Intriguing, comprehensive look at how Victoria and Albert's ideas about influencing international politics through the strategic marriage of their descendants actually played out on the world stage. It is fairly mind-boggling to try and follow the romantic paths of so many children, grandchildren, and cousins, so many of them in the other royal families of Europe and with so many similar names. This book does a good job of trying to isolate a selection of the key partnerships, telling the tale of how the partners got together or came apart, the overbearing influence of Queen Victoria, and the ultimate fate of each union. It is fascinating to see all of Victoria's behind-the-scenes machinations to try and pair up each grandchild with the European royal that she found most suitable, and her extreme displeasure over love matches that did not serve to fulfill her ambitions. A lot of interesting history is contained within these pages; where ultimately things never did quite work out as planned, often with disastrous results. For example, daughter Vicky's marriage resulting in the birth and early rise of Kaiser Wilhelm II in Germany: Queen Victoria's sense of dread and foreboding at granddaughter Alexandra's marriage to Nicholas II of Russia, the unexpected death of Prince Albert's son Eddy right before his marriage to Mary of Teck, with her subsequent betrothal to his brother, George. So much absorbing information here for those interested in 19th century history.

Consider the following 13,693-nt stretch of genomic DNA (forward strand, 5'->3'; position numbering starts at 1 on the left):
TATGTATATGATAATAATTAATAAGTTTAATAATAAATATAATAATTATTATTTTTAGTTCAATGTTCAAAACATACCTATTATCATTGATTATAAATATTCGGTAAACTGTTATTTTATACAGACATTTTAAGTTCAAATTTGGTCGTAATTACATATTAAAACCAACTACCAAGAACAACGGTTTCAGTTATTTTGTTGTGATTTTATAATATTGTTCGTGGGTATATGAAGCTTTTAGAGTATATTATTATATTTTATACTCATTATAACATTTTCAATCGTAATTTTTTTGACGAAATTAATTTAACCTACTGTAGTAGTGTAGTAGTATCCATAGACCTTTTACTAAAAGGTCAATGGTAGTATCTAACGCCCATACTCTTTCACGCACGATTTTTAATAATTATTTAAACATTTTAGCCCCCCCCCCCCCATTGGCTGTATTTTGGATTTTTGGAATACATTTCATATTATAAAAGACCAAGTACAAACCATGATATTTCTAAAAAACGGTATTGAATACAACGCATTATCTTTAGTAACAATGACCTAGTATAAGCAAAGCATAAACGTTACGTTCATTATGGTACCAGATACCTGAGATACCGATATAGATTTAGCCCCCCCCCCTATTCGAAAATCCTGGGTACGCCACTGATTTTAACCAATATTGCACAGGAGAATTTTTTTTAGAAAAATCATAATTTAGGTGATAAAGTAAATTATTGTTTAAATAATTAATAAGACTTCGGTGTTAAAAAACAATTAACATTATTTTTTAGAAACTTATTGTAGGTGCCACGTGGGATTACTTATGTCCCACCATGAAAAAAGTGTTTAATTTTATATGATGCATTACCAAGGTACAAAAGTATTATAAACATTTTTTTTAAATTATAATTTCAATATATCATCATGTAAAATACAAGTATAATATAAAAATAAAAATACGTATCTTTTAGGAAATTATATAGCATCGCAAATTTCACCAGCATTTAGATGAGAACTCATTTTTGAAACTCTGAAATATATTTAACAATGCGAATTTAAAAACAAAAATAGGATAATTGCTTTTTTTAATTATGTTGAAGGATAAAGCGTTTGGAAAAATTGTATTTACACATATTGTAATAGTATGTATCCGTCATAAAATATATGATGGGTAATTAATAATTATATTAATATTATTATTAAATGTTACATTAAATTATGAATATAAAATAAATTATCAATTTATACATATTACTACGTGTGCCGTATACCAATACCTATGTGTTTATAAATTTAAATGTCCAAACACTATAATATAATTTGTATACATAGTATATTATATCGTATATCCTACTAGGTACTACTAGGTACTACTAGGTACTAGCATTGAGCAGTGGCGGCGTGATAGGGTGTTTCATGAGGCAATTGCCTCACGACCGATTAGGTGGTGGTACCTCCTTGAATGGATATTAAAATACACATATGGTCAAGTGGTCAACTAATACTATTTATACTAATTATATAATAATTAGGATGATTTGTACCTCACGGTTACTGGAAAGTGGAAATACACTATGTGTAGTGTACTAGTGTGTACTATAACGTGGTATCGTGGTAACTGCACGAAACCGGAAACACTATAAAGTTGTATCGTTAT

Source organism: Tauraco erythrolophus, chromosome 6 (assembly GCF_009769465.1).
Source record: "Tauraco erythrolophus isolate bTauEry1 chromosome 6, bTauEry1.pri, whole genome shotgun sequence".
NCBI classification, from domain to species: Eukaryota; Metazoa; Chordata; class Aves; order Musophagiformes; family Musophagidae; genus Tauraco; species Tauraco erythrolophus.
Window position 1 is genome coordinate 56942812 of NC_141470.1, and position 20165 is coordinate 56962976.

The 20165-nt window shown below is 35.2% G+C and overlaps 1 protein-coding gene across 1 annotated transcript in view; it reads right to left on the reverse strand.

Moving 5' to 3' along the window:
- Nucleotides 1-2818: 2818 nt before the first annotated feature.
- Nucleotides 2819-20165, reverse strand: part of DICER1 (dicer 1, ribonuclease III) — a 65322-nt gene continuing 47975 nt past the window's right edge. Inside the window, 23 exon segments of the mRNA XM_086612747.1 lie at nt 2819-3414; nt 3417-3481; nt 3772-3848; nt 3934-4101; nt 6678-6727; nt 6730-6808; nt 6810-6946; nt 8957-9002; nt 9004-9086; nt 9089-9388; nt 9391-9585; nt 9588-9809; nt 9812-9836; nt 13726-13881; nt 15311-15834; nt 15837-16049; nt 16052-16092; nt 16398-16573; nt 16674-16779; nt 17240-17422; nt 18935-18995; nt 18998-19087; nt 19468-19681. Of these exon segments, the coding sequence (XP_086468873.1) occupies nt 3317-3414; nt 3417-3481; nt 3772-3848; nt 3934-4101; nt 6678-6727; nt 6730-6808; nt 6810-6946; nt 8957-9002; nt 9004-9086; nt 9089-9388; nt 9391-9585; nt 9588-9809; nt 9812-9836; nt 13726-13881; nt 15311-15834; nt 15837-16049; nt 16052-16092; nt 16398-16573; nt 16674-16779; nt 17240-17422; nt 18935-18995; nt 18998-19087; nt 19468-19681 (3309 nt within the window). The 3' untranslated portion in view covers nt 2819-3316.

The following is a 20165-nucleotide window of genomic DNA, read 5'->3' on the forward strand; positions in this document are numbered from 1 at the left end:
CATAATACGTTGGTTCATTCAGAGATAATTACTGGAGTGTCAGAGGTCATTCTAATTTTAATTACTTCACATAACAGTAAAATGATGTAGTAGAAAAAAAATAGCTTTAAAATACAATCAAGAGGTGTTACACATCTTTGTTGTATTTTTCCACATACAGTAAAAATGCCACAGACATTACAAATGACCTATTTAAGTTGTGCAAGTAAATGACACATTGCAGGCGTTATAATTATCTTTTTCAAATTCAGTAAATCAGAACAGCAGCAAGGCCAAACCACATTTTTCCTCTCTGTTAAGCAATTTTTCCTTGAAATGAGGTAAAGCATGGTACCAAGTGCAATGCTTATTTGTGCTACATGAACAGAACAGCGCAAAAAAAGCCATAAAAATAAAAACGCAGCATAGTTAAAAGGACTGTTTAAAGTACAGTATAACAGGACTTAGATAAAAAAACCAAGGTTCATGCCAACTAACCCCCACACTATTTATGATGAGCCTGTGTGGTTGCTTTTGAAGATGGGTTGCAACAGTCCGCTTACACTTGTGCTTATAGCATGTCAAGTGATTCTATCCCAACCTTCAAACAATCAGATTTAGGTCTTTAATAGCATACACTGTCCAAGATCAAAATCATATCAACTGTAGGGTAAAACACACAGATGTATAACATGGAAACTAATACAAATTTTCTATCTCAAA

Interesting read that showed Queen Victoria's influence, not only on her family's marital choices, but the entire world. In particular, I was fascinated to read that Queen Victoria tried to steer her beloved granddaughter, Alix, away from marrying Nicholas II of Russia. Spoiler alert for those who don't know their history, but unfortunately for the Romanov family, Alix was ill-suited to be Empress of Russia which led to the downfall and execution of the entire family.
Interesting though not groundbreaking. In the end, most of the matchmaking was irrelevant as larger forces remade the political world. The one marriage that was truly a love match--and that Victoria opposed--proved to be the exception: Nicholas and Alexandra were a disaster for everyone concerned.
Well written and researched, although a little recursive in spots (possibly because that's what happens when one lineage marries into that many families who when marry amongst themselves). In hindsight, one believes that things might have turned out somewhat better had there not been quite so much 'matchmaking' going on. Would there have been a World War? Would there have been a Russian Revolution? Would things have better in the long run? The 'what ifs' do give one pause: fertile ground for counterfactual fiction here, I think.
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